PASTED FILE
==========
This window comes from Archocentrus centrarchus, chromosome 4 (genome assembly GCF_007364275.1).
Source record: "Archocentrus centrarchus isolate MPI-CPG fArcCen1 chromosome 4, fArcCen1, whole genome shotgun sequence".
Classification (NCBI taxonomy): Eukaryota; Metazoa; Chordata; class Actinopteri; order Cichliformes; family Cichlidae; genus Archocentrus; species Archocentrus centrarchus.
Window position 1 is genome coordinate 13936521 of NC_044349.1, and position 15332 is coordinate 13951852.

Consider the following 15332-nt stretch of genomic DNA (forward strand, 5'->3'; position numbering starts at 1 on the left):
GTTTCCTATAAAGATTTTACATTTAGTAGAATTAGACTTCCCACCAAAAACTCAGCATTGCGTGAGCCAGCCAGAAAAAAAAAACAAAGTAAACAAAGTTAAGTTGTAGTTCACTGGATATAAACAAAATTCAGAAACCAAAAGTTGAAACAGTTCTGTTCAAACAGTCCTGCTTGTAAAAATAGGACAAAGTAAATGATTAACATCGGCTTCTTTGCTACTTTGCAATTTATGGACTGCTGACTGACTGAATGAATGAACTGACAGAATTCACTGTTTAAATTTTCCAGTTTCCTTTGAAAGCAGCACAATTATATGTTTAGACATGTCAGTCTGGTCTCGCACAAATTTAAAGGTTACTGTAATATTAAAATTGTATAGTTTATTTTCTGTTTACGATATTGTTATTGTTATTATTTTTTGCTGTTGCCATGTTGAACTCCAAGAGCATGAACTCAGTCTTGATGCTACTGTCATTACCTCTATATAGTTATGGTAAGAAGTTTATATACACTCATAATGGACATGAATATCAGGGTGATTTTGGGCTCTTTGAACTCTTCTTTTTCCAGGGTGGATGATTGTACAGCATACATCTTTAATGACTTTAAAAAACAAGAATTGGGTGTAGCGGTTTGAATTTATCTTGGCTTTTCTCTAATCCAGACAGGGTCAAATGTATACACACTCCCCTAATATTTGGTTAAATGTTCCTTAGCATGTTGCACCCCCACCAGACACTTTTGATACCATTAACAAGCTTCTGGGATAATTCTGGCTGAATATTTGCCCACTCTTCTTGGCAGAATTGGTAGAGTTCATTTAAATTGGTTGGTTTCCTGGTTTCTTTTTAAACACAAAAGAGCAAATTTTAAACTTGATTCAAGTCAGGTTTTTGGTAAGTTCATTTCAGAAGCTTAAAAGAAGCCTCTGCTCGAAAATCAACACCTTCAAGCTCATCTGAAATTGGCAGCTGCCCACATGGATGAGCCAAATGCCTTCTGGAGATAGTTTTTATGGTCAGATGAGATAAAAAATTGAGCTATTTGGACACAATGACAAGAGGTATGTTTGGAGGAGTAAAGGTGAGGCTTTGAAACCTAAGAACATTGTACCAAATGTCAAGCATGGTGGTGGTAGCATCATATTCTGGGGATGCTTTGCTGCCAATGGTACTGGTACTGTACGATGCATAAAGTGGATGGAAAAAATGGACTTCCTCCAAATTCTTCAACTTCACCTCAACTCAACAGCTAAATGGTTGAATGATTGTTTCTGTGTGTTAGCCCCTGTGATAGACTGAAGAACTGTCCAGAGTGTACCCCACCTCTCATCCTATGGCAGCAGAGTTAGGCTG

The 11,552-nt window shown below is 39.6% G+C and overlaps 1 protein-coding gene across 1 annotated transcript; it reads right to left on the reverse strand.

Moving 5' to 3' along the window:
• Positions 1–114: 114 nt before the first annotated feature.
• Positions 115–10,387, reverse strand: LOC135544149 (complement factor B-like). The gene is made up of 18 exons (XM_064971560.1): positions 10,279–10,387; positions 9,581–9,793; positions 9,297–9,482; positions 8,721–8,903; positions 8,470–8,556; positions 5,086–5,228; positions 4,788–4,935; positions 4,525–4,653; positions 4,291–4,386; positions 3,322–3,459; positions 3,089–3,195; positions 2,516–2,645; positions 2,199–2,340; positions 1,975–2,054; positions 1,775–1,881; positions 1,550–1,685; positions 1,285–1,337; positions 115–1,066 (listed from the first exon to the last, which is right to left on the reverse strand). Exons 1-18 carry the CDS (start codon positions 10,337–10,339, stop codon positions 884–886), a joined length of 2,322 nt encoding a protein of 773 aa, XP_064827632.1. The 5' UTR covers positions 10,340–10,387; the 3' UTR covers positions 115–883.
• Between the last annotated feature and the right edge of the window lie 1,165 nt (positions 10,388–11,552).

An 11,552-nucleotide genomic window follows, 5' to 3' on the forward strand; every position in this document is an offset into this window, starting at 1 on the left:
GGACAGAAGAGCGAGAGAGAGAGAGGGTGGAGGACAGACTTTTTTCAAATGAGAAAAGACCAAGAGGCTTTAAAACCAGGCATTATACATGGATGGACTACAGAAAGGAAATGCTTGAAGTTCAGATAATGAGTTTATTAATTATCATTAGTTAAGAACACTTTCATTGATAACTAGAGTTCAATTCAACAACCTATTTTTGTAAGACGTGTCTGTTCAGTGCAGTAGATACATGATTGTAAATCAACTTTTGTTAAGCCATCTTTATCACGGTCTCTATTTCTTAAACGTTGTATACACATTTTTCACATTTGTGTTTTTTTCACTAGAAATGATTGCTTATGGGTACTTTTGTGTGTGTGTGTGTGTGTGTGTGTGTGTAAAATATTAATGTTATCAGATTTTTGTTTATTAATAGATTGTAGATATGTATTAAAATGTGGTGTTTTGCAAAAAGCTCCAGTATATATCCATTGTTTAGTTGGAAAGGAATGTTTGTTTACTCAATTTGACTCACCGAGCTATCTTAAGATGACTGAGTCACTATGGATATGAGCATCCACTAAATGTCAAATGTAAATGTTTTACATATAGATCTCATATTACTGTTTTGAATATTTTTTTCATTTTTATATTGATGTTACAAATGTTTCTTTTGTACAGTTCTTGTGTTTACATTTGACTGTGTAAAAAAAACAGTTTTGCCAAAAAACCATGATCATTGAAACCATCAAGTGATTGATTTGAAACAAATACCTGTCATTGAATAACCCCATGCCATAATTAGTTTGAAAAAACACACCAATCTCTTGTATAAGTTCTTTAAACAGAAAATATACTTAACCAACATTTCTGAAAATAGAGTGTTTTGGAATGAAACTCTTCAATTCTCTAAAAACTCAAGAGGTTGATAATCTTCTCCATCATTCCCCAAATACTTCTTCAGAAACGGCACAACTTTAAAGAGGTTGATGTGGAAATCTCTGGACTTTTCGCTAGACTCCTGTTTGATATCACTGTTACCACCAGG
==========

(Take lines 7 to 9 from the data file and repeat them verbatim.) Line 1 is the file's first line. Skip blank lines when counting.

The 11,552-nt window shown below is 39.6% G+C and overlaps 1 protein-coding gene across 1 annotated transcript; it reads right to left on the reverse strand.

Moving 5' to 3' along the window:
• Positions 1–114: 114 nt before the first annotated feature.